Political parties

[See also: 'East Timorese political parties' in Nov 8 1999 Pat Walsh: From Opposition to Proposition: The CNRT in Transition BD]

FRETILIN – Revolutionary Front for an Independent East Timor, founded in 1974.

It unilaterally declared independence shortly before Indonesia’s invasion and was the main party of the resistance throughout the occupation. In 1998, FRETILIN took part in the founding of the CNRT, leaving this umbrella organization in 2000.

Leadership: Mari Alkatiri, Lu’Olo, Estanislau da Costa. FRETILIN currently holds two of the ministries in the transition Government: Finance (Mari Alkatiri) and Interior (Ana Pessoa).

UDT – Timorese Democratic Union, founded in 1974.

UDT initially advocated maintaining links with Portugal. For circumstantial and personal reasons, its leaders are now dispersed in other parties.

Principle leader: João Carrascalão, Minister of Infrastructures in the transitional government.

FRETILIN and UDT are represented on the National Council (legislative body appointed by UNTAET) by second rank militants (Cipriana Pereira e Maria Lacruna), and have refused to send representatives to the CNRT’s Permanent Council (PC) in protest over the lack of real authority of these two bodies.

PST – Timorese Socialist Party, successor to the Timorese Socialist Association.

This party has strong labour sector and trade union leanings.

Leadership: Avelino Coelho da Silva and Pedro Costa. The former is PST representative on the National Council (NC), while the latter sits on the CNRT PC.

PDC/UDC – Christian Democrat Party/Union, founded in 1999 by Catholic and Protestant leaders.

Leadership: Vicente da Silva Guterres (PC), Alexandre Magno Ximenes (NC), Arlindo Marçal.

PSD – Social Democrat Party, founded in September 2000.

Comprises leaders, especially from UDT, who seek to prevent rifts that occurred in the past.

Leadership: Mário Carrascalão, Agio Pereira (NC), Leandro Isaac, Zacarias da Costa. Represented informally on the PC because the party was only formed after the PC, by Germano Silva.

Pro-Referendum APODETI, composed of former members of APODETI (see ETO POL01 – Pro-Autonomy Movements and Parties).

Leadership: Frederico da Costa (PC), Laurentino Domingos Luis Gusmão (NC).

KOTA – Monarchist party founded in 1974.

Leadership: Augusto Pires (PC), Clementino dos Reis Amaral (NC).

Labour Party founded in 1974.

Leadership: Paulo Freitas (PC), Maria Angela Freitas (NC).

The Timorese Nationalist party (PNT) and the CDP-RDTL group also claim they uphold independence. However, their ties with highly conservative sectors of the Indonesian military position them in the opposing camp (see ETO, POL01). top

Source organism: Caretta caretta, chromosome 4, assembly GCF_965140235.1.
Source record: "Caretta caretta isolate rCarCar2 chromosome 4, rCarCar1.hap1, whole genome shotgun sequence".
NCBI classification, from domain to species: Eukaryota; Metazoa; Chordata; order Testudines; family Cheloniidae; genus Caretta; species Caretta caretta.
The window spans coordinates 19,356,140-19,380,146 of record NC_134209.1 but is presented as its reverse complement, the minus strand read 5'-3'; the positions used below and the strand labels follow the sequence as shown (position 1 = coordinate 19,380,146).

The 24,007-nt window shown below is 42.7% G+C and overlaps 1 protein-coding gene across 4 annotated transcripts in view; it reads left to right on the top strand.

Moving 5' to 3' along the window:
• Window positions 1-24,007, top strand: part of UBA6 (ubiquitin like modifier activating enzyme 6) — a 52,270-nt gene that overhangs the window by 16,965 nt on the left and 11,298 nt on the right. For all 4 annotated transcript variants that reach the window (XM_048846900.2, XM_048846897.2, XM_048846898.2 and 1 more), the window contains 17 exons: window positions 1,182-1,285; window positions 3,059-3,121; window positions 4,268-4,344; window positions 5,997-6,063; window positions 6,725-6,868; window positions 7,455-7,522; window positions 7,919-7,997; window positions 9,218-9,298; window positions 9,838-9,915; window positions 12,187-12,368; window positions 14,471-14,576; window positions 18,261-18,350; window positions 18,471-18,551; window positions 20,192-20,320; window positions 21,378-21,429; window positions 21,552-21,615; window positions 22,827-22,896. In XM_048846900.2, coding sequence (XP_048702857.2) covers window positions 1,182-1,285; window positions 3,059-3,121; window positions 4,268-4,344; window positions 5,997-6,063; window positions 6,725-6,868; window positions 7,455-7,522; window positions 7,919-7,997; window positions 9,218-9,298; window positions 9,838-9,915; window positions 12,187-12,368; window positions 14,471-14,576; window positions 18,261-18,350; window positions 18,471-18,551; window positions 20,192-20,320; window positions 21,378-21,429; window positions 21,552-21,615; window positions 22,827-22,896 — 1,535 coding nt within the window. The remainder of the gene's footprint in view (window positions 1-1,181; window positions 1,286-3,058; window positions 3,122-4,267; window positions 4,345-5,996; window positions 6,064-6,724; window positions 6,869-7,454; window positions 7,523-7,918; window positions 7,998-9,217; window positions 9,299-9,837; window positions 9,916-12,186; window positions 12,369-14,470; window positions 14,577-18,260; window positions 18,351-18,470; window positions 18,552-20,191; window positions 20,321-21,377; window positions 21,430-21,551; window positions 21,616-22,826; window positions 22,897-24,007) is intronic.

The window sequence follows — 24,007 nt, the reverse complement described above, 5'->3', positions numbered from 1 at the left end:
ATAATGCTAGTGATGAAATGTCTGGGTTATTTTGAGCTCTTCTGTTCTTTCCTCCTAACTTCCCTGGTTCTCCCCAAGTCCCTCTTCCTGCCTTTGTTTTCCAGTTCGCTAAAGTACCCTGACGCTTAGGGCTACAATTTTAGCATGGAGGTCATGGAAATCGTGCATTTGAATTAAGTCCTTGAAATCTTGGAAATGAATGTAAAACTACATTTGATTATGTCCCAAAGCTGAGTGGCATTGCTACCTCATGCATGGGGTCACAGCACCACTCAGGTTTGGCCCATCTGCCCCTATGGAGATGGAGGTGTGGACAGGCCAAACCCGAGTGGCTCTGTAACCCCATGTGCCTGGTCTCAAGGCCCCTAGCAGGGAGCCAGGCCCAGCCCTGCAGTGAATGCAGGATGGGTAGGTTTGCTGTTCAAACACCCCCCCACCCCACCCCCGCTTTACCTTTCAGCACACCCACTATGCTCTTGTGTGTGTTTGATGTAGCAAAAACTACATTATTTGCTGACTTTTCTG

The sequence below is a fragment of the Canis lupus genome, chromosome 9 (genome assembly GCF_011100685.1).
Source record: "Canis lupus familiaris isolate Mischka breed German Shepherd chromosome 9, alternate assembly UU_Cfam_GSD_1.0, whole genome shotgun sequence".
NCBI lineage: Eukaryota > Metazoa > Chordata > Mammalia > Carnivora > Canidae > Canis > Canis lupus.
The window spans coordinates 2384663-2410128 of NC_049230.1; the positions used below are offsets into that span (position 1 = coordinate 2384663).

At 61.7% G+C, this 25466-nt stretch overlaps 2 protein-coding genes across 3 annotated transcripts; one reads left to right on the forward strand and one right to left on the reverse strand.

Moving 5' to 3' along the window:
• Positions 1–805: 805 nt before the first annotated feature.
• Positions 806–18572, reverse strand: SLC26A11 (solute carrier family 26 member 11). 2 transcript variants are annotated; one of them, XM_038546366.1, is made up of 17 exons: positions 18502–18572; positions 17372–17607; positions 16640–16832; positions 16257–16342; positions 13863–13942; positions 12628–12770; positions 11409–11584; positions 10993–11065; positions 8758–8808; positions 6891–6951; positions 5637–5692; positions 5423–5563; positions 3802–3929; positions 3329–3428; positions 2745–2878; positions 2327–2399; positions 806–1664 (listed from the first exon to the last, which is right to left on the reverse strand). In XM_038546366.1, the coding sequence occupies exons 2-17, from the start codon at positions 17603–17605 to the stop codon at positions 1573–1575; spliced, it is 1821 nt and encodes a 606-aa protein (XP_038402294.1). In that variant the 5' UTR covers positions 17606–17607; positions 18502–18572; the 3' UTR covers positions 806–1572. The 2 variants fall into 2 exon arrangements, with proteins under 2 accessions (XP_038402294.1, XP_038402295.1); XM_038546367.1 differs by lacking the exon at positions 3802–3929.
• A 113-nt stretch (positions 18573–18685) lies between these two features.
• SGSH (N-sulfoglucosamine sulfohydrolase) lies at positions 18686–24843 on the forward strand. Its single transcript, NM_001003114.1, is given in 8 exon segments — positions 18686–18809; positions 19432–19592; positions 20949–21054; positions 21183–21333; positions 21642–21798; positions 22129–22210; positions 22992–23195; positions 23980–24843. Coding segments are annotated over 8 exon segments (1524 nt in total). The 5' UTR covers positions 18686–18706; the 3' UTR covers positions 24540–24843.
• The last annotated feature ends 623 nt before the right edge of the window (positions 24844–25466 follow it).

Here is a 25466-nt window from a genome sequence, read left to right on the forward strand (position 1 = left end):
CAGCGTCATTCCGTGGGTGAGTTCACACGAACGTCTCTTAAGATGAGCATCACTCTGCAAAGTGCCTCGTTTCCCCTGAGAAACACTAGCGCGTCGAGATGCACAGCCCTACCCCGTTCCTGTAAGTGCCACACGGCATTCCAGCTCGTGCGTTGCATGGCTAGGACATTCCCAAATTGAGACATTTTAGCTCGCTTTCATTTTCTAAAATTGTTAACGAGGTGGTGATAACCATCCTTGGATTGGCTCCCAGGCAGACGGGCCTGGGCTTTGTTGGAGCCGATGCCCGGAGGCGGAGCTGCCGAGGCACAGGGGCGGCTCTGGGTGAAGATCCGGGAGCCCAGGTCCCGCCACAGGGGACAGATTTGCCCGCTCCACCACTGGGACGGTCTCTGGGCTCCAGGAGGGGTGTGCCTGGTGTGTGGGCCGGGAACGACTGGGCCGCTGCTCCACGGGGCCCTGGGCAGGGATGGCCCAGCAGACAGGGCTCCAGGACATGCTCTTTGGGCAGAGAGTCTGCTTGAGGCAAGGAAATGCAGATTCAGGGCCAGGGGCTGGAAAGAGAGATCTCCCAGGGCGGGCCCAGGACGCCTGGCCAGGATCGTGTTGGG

Forces without Political Party status


CNRT – National Council of Timorese Resistance

Founded in 1998 by members of the CNRM, UDT and FRETILIN. Membership was extended before the August 2000 Congress, to incorporate the new parties - PST, UDC, PSD – and the old pro-Indonesia parties - APODETI, KOTA and the Labour Party. After the Congress, however, FRETILIN and UDT left the CNRT.

CNRT President, Xanana Gusmão, and José Ramos Horta, now Foreign Minister in the transitional Government, deserve special mention as they refused to join any political party. As the CNRT is not a political party, it cannot run in the elections.

Youth Movements - RENETIL, ETSSC, Juventude Lorico Asswain, IMPETU, OPJLATIL, OJETIL ...

These movements all attract young Timorese, most of whom were educated in Indonesian schools, in contrast to the political parties whose leadership is largely representative of the older generation brought up and educated under the Portuguese colonial system. The first 3 movements mentioned above organized congresses during 2000. Their members might join existing parties or, because of their specific differences, could set up new political parties.

The Catholic Church

The influence of the Catholic Church cannot be ignored. Bishop Belo’s views often carry as much weight as those of Xanana Gusmão. One of the 5 Timorese ministries in the transitional Government (Social Affairs) is headed by Father Filomeno Jacob. A priest was the organizer of the CNRT Congress. The Catholic Church is represented on the NC by Father José António da Costa.    top
 

The Facts:


[gathered between 1-1-2000 and 15-2-2001].

1975 revisited in 2000 by some current leaders: